Saturday, February 14, 2015



Ian Jackson, Valentines with Footnotes (Berkeley, 2014):
'There was a Lady loved a Swine...'1
        Remember that from childhood?
        and how (it seemed) he understood
when asked, 'Pig Hog wilt thou be mine?'
        Ask me that question too! I would
grunt, 'Hoogh, I'll be your Valentine!'2

1. See Iona and Peter Opie (editors), The Oxford Dictionary of Nursery Rhymes (Oxford, Clarendon Press, 1951), pages 261-2, where the lines are presented as already familiar in the reign of James I:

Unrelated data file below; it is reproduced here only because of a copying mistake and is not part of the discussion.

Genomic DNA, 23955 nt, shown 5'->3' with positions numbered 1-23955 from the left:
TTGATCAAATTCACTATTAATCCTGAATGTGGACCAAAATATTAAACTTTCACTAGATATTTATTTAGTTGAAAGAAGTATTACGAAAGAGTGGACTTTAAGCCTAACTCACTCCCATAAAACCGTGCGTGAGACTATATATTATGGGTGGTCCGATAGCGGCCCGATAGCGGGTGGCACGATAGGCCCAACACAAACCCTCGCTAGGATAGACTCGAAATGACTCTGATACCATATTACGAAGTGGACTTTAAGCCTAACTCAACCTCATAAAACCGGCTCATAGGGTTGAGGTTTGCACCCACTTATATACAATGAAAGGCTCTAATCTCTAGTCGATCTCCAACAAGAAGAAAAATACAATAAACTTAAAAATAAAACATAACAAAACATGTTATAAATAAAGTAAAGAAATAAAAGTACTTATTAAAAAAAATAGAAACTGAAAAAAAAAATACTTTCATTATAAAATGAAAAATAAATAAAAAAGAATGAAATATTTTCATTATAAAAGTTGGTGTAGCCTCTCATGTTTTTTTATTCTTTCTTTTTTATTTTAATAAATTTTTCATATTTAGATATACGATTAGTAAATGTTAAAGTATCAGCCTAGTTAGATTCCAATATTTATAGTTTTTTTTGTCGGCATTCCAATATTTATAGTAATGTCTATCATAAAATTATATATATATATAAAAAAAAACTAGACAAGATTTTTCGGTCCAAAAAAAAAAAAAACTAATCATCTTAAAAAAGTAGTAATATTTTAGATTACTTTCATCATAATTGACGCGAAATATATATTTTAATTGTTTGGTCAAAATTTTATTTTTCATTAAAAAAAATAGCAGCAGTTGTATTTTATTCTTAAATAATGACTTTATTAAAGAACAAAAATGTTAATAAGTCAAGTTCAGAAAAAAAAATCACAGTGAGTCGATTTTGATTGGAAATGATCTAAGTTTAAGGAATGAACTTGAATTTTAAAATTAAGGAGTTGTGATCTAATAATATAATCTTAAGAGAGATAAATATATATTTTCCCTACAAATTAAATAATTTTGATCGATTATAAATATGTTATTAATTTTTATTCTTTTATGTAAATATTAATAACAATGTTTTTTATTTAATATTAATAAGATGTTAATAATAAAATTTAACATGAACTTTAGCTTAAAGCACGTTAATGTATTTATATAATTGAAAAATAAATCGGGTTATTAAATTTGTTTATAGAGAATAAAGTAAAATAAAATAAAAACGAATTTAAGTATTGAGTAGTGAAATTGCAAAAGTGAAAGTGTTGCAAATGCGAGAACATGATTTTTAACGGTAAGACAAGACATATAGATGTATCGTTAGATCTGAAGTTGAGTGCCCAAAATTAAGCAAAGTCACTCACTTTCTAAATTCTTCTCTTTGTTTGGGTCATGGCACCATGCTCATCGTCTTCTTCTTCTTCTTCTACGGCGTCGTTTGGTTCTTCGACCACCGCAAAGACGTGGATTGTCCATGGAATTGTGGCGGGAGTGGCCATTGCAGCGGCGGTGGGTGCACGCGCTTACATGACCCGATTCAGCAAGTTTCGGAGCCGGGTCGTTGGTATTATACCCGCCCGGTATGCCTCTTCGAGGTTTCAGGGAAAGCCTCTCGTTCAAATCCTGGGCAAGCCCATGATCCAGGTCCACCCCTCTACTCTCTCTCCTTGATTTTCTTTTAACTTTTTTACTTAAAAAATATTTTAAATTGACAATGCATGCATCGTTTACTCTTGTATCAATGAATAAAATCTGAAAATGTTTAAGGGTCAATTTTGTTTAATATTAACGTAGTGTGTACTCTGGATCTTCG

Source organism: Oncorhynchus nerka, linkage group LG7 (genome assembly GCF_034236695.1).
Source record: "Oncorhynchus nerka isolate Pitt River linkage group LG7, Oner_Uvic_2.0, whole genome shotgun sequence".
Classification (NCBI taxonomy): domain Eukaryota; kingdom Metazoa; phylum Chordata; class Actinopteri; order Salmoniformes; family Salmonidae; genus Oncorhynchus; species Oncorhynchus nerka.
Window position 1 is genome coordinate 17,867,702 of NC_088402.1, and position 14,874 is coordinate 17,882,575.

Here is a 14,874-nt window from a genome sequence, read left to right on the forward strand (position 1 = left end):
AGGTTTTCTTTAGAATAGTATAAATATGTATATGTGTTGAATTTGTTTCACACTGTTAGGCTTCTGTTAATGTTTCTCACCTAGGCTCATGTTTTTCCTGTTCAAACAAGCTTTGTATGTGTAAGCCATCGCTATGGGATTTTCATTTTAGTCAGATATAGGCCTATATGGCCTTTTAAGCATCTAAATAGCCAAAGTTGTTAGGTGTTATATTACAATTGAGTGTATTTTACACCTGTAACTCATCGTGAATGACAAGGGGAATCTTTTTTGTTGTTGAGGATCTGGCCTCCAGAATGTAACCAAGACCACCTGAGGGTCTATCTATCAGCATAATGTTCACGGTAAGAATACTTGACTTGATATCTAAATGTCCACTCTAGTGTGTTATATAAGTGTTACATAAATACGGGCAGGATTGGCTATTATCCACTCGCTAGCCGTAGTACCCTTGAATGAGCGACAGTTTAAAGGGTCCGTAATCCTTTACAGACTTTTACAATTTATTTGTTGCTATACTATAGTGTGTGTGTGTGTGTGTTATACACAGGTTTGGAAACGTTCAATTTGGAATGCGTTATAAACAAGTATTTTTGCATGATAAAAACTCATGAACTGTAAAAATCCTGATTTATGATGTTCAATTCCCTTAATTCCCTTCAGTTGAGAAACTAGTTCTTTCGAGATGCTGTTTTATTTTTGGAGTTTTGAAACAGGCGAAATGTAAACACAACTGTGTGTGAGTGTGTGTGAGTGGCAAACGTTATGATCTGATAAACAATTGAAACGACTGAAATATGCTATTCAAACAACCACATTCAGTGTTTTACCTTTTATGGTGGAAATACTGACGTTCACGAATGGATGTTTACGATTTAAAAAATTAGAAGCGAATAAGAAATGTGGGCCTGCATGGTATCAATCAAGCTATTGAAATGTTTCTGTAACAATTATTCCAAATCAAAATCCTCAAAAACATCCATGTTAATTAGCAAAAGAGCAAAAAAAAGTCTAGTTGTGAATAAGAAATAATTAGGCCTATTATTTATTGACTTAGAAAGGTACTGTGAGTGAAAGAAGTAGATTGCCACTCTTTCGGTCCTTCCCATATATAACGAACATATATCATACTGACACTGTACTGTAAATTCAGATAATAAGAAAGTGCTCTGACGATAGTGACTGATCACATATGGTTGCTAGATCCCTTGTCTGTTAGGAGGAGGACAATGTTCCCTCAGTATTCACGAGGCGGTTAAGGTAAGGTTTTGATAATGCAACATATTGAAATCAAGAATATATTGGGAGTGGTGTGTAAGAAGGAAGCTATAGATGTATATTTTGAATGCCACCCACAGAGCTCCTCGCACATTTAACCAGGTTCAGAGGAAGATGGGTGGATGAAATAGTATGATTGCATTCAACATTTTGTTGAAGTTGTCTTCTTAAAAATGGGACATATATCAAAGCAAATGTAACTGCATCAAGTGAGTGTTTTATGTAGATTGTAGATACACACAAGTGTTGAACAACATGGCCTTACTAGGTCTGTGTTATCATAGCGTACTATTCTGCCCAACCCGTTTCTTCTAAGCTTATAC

There was a lady loved a swine,
        Honey, quoth she,
Pig-hog wilt thou be mine?
        Hoogh, quoth he.

I'll build thee a silver stye,
        Honey, quoth she,
And in it thou shalt lie.
        Hoogh, quoth he.

Pinned with a silver pin,
        Honey, quoth she,
That you may go out and in.
        Hoogh, quoth he.

Wilt thou have me now,
        Honey? quoth she.
Speak or my heart will break.
        Hoogh, quoth he.
2. Sarah [Churchill] used to accompany him [her father, Winston Churchill] on his walks round the estate [Chartwell]. He enjoyed scratching the pigs' backs. He said to her, 'Dogs look up to man. Cats look down on man. But pigs accept him as one of themselves.'
        — James Lee-Milne, diary entry for 19th November, 1972, as printed in A Mingled Measure: Diaries 1953-1972 (London, John Murray, 1994), p. 300.

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